Skid on economic slowdown, weak rupee, liquidity dry-up and corporate governance issues

The overall slowdown in the economy and the general liquidity crunch, have taken a toll on almost every other stock listed on the NSE. An analysis by Business Line indicates that over 45 per cent of the stocks listed on the National Stock Exchange are now ruling below their 2008 lows. Yet, the benchmark NSE index Nifty, which closed at 5,685 on Monday, has fallen just 10.57 per cent from the all-time high of 6,357 it hit in January 2008.

While infrastructure, banking, realty and a few other new economy sector shares have touched new lows, the bears have not spared even some large-cap old economy stocks. For instance, Coal India, which launched its public issue in 2010, saw its stock hit an all-time low of Rs 248 on Monday, a shade above its IPO price of Rs 245.

A Chennai-based broker summed up the situation thus: “A secular decline”.

According to him, while policy paralysis and debt concerns triggered the collapse during the first phase of the fall in 2010-11, for many mid- and small-cap stocks, corporate governance issues dominated investor sentiment in the second phase of the slide between 2011 and 2012. And, now, the weakening of the rupee and the acute slowdown in the economy have made matters worse.

For many mid- and small-caps, the fall has been a whopping 70-90 per cent. Within four years, many of these sought-after shares have turned into below-par stocks, while some large-cap stocks have become mid-caps.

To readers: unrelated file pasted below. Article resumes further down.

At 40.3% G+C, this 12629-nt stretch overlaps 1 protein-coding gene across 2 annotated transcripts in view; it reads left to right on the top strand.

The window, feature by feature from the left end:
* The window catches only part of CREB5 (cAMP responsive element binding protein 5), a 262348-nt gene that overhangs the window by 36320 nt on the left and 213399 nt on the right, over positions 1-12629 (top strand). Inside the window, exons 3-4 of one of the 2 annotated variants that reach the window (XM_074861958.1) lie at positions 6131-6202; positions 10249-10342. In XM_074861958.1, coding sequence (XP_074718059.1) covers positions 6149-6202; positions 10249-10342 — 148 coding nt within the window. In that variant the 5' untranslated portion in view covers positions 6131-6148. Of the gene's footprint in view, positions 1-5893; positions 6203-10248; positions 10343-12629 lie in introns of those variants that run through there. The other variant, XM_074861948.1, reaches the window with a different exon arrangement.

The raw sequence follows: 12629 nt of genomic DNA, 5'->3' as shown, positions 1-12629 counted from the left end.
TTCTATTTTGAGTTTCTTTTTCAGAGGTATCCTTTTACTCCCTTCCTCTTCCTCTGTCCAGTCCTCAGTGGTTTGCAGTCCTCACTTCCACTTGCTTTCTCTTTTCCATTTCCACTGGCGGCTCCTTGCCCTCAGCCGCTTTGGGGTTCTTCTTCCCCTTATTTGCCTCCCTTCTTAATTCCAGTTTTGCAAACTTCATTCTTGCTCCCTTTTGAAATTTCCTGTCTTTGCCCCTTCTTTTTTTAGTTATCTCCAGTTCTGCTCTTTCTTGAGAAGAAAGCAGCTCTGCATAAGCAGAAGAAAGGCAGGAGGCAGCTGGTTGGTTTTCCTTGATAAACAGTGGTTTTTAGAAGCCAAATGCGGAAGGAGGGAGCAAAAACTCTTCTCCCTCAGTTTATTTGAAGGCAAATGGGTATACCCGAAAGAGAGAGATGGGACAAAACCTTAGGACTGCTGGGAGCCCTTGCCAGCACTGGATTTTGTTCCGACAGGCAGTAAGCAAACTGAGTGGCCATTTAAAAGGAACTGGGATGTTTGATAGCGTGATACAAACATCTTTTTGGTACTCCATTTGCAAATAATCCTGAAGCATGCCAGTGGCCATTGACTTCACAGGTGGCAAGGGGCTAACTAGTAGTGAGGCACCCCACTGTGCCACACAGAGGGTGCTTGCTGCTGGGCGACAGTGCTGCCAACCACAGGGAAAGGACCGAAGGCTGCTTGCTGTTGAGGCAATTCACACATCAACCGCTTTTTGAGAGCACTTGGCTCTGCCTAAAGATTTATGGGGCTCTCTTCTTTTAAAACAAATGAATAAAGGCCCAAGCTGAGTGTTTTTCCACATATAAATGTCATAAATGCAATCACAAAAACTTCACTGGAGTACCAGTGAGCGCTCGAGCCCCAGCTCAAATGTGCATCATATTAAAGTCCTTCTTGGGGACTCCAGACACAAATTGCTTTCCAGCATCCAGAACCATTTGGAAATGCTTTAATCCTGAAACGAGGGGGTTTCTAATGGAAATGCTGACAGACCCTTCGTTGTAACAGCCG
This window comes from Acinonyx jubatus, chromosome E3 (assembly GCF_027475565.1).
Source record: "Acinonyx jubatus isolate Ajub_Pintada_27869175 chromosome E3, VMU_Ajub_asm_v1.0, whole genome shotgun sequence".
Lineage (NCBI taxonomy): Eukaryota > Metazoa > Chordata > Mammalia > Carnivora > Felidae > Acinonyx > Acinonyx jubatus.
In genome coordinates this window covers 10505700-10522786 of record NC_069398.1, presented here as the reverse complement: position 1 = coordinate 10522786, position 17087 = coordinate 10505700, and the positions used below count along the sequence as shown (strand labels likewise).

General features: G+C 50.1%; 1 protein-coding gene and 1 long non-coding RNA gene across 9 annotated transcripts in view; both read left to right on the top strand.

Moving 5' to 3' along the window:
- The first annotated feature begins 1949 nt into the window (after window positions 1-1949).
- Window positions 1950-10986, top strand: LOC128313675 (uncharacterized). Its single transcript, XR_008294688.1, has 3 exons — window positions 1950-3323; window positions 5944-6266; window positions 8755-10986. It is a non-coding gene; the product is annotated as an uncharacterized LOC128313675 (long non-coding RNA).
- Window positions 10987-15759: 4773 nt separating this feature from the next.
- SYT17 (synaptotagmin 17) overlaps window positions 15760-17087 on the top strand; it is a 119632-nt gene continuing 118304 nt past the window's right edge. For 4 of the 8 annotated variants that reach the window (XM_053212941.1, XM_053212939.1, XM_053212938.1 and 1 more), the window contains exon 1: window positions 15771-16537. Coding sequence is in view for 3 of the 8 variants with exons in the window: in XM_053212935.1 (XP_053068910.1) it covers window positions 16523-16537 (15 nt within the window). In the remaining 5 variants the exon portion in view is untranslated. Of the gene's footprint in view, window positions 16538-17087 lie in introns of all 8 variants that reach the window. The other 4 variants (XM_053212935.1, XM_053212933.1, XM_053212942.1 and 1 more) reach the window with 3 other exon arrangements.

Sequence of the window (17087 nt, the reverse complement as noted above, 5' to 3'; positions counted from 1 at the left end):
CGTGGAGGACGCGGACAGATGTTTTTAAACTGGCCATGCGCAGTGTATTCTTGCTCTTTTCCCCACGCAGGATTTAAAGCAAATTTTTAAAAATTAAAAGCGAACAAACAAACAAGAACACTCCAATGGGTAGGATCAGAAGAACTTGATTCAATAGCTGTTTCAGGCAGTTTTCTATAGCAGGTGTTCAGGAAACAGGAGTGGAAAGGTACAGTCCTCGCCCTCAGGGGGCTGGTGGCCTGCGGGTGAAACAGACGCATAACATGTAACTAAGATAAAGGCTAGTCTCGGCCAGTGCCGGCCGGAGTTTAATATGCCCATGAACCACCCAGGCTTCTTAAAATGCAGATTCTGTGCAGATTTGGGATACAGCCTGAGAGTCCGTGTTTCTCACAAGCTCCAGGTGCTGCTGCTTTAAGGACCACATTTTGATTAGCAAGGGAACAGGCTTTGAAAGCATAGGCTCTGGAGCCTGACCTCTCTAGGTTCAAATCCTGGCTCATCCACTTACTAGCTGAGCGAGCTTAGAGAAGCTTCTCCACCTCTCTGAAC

The manner in which some of these shares were decimated at the bourses raises one uncomfortable question: Are bear operators at play out there?

Market participants however, attribute the current fall chiefly to the liquidity crunch that put some of the brokers in a tight spot.

Negative developments at the corporate level too, played havoc with the prices of some stocks, they said.

The linkages

As just a thin line separates the commodity, currency and equity trading platforms, systemic risks at any one of these segments are bound to affect the other segments at the broker level.

According to Arun Kejriwal of KRIS Securities, “A shock at one platform will definitely paralyse the activity of the other segments, too.” Bears would have taken advantage of such a situation, he added. Many broking houses are members of equity/derivatives, currency and commodity segments.

So, if there is a margin problem at any one of these verticals for a client, brokers will ask the trader to bring in extra payment. If they fail to honour the margin commitments, the broker will sell the equities that were given as collateral by the client, in the open market, to meet the margin requirements at the exchange.

Exchanges can also force brokers to sell the equities. They generally monitor the outstanding exposure of members on a daily basis.

(This article was published on August 5, 2013)
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